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Have you found that the front air dam on your car decreases the pressure under the car? Before banned, F1 cars used to have skirts to cause downforce (and probably increased drag) to allow higher cornering speeds. I have seen several cars on Gassavers using air dams on the front or lowering the car, but have thought that it would be better to improve the flow of air under the car then try to reduce the amount of air flowing under the car.
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Old 07-07-2007, 09:30 AM   #39
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Have you found that the front air dam on your car decreases the pressure under the car? Before banned, F1 cars used to have skirts to cause downforce (and probably increased drag) to allow higher cornering speeds. I have seen several cars on Gassavers using air dams on the front or lowering the car, but have thought that it would be better to improve the flow of air under the car then try to reduce the amount of air flowing under the car.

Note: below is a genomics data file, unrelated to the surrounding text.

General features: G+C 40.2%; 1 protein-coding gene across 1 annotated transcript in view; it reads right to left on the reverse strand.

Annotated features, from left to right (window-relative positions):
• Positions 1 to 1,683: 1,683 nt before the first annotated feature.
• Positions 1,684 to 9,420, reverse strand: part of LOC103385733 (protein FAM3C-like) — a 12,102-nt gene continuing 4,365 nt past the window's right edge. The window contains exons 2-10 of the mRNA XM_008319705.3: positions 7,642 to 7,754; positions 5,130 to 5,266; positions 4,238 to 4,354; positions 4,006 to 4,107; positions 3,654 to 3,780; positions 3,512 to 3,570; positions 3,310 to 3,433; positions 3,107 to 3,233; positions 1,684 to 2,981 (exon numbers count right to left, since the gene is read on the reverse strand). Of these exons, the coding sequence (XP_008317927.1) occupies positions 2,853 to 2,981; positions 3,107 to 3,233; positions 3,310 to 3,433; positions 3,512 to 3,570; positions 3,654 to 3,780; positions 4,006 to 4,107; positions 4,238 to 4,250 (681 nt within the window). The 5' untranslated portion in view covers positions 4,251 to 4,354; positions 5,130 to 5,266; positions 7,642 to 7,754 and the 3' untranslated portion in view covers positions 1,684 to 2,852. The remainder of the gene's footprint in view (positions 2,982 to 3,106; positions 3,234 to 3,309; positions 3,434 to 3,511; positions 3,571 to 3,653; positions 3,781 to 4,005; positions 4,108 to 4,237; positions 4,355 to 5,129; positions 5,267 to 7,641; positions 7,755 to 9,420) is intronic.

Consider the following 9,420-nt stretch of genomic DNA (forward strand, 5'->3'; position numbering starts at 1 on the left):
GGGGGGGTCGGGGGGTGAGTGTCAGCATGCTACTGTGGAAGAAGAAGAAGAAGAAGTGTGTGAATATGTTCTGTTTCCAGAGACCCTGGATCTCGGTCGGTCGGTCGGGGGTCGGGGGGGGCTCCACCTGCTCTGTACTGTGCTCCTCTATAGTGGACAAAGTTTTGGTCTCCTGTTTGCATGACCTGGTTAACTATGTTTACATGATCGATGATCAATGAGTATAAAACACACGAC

Have not got around to checking the undercar pressures much. With the reduction in negative pressures at the back of the car, that has to outweigh most all other factors. With no skirts at the body sill I would not expect to see significant low pressures underneath. I will test it more in the future.

Has any of this given you any ideas for you own car?
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Old 07-07-2007, 09:53 AM   #40
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I've been trying to figure out how to wire up switches to interrupt my injector signal grounds which appear to run from the injectors up to the driver's side near the injector resistor. I'm thinking the brown, red, light blue, and yellow need to be cut into and a switch added there. I also think the green/white wire to my alternator may be the one to interrupt which signals the alternator that the battery is charged. I'm not really up for the aero mods yet. I have to make sure it looks alright, but most importantly that it won't fly off. I don't understand how you route those little tubes to outside the car without creating some kind of air leak.